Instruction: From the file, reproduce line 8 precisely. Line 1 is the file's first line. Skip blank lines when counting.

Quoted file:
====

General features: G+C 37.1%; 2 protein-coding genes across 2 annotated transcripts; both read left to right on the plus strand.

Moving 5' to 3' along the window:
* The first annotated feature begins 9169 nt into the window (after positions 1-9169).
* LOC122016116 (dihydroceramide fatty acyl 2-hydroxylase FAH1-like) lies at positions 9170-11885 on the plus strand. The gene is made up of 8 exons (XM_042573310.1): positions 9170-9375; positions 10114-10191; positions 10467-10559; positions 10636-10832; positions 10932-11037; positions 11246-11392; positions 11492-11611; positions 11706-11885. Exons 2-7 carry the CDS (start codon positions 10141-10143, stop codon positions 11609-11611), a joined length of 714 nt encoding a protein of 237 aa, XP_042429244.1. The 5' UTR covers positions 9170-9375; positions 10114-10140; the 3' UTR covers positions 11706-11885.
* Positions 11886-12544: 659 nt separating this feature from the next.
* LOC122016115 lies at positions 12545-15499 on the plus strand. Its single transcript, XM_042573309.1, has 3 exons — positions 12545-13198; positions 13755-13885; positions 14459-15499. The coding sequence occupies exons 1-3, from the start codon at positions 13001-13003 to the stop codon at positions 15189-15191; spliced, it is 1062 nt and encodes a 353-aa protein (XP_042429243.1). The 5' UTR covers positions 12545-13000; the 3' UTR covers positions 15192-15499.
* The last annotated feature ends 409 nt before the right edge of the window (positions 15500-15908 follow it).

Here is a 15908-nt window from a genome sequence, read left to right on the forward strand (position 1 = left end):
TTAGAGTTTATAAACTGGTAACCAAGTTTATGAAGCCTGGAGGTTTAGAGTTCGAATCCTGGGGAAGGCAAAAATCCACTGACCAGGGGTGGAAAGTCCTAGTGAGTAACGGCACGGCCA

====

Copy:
Here is a 15908-nt window from a genome sequence, read left to right on the forward strand (position 1 = left end):